In accordance with the present invention, trench electrodes, screening electrodes, screening terminals, or second control terminal structures 21 are formed adjacent, in spaced relationship to, or in proximity to body region 31. In one embodiment, each of structures 21 comprise a trench or groove 23 formed in portions of semiconductor layer 14. Structures 21 further include third dielectric layers, electrode isolation layers, or gate dielectric layers 24 formed, which are formed over surfaces of trenches 23. Third dielectric layers 24 comprise for example, a silicon oxide having a thickness from about 0.03 microns to about 0.1 microns. In alternative embodiments, third dielectric layers 24 comprise silicon nitride, tantalum pentoxide, titanium dioxide, barium strontium titanate, or combinations thereof including combinations with silicon oxide, or the like.
Doped polycrystalline semiconductor layers or conductive layers 46 are formed over third dielectric layers 24 and second dielectric layer 42. In one embodiment, conductive layers 46 comprise doped polysilicon with a doping concentration of about 5.0×1020 atoms/cm3, have n-type conductivity, and have a thickness of about 0.1 microns. In an alternative embodiment, conductive layers 46 comprise p-type conductivity. By way of example, trenches 23 are spaced a distance 26 from about 0.5 microns to about 3.0 microns from body region 31. By way of further example, trenches 23 extend a distance 27 from major surface 18 from about 0.5 microns to about 1.5 microns.
A fourth dielectric layer 48 is formed over conductive layer 46, and a fifth dielectric layer 51 is formed over fourth dielectric layer 48. By way of example, dielectric layer 48 comprises silicon nitride (e.g., about 0.05 microns in thickness), and dielectric layer 51 comprises a deposited silicon oxide (e.g., about 0.7 microns in thickness). In one embodiment, dielectric layer 51 comprises a planarized dielectric to compensate for the presence of trenches 23. For example, dielectric layer 51 is planarized using chemical mechanical polishing techniques or the like after deposition. A conductive layer 53 is formed over dielectric layer 51, and comprises for example, n-type polycrystalline silicon or polysilicon (e.g., about 0.3 microns in thickness).
Gate dielectric layers 43 are formed over or adjoining other portions of major surface 18 adjacent to body region 31. Gate dielectric layers 43 comprise for example, silicon oxide, and have a thickness of about 0.01 microns to about 0.1 microns. In alternative embodiments, gate dielectric layers 43 comprise silicon nitride, tantalum pentoxide, titanium dioxide, barium strontium titanate, or combinations thereof including combinations with silicon oxide, or the like.
Conductive spacer gate regions, vertical spacer gate regions, or spacer defined gate regions or conductive electrodes 57 are formed over gate dielectric layers 43, and are isolated from conductive layers 46 by dielectric spacers 59. Conductive spacer gate regions 57 together with gate dielectric layers 43 form control electrodes, gate structures, or first control terminal structures 58. Conductive spacer gate regions 57 comprise, for example, n-type polycrystalline silicon or polysilicon, and are about 0.2 to about 0.8 microns in thickness. In an exemplary embodiment, dielectric spacers 59 comprise silicon nitride, and are about 0.1 microns in thickness. Spacer gate regions 57 are coupled to conductive layer 53 to provide a conductive gate structure, which controls the formation of channels 45 and the conduction of current in device 10.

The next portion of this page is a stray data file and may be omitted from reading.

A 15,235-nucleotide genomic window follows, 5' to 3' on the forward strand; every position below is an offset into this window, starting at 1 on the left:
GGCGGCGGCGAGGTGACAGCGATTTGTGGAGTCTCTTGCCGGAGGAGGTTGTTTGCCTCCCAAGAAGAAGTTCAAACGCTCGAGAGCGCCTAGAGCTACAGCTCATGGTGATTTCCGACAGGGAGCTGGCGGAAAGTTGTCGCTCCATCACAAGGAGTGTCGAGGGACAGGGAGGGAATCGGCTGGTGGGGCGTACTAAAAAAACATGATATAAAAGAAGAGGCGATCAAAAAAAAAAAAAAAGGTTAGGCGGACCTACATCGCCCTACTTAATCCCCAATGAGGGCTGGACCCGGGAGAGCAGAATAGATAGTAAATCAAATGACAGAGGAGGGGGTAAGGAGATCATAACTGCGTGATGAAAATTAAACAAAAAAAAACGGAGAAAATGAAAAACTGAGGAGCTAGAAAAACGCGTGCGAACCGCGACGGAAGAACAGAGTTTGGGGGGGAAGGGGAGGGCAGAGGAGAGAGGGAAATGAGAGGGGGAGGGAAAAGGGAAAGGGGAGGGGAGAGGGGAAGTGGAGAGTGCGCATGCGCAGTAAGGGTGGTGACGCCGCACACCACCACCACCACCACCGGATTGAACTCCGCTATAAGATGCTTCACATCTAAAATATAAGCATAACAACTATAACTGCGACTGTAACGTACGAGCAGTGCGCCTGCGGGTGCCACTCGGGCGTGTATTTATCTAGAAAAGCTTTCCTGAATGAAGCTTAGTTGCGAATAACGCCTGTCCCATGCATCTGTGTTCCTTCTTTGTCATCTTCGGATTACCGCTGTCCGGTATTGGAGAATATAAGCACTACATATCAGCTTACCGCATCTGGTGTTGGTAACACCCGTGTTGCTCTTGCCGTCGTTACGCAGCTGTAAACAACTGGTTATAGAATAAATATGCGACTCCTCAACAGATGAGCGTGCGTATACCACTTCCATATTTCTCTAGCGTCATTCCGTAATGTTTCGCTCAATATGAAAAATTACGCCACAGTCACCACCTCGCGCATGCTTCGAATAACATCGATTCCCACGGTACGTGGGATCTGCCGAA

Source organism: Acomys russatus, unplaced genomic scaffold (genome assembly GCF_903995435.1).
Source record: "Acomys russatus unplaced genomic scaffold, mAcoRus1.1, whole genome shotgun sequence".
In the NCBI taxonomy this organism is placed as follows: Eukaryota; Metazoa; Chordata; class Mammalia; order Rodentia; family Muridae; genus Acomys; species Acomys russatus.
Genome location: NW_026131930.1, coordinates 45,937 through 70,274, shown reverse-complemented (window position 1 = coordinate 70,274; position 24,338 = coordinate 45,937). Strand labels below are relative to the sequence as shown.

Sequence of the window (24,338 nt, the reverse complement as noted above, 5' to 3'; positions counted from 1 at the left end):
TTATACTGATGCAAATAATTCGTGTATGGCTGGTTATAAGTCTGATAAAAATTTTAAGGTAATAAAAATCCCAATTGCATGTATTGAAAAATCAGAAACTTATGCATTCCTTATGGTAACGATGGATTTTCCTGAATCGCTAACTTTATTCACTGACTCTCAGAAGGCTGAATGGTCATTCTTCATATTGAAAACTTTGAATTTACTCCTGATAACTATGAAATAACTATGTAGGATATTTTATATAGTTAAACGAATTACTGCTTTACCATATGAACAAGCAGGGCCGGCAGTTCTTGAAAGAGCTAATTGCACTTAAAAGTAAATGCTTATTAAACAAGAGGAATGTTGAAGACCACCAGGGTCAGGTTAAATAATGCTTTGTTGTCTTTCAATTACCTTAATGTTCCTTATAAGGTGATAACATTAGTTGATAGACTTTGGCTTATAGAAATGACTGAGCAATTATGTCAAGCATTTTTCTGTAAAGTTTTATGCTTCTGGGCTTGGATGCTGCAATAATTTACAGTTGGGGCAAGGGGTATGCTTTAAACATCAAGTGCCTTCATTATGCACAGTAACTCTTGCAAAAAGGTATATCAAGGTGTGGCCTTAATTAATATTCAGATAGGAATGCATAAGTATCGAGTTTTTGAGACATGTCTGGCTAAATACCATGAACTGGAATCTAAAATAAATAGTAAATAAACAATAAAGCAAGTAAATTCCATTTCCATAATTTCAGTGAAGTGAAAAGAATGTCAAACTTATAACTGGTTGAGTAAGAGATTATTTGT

In the embodiment shown, a conductive connective portion 77 couples spacer gate regions 57 to conductive layers 53. Conductive connective portions 77 comprise for example, n-type polysilicon. A spacer defined gate region refers to a control electrode formed with gate material deposited on one surface to control a channel formed on another perpendicular surface. In the case of device 10, channels 45 are formed at major surface 18, which is considered a horizontal surface. The control electrode film used to form spacer gate regions 57 is deposited along vertical surfaces 68, which are perpendicular to surface 18.
Conductive spacer gate regions 57 provide a minimal gate to drain overlap compared to conventional devices, thereby significantly reducing gate charge. Additionally, in device 10 the electrical routing for the gate is provided by conductive layer 53, which is elevated above major surface 18 thereby further reducing gate charge. Further, conductive layer 46 functions, among other things, as a ground plane or shield layer interposed between the gate and drain regions to further reduce gate to drain capacitance. These features provide enhanced switching speed and reduced input charge requirements.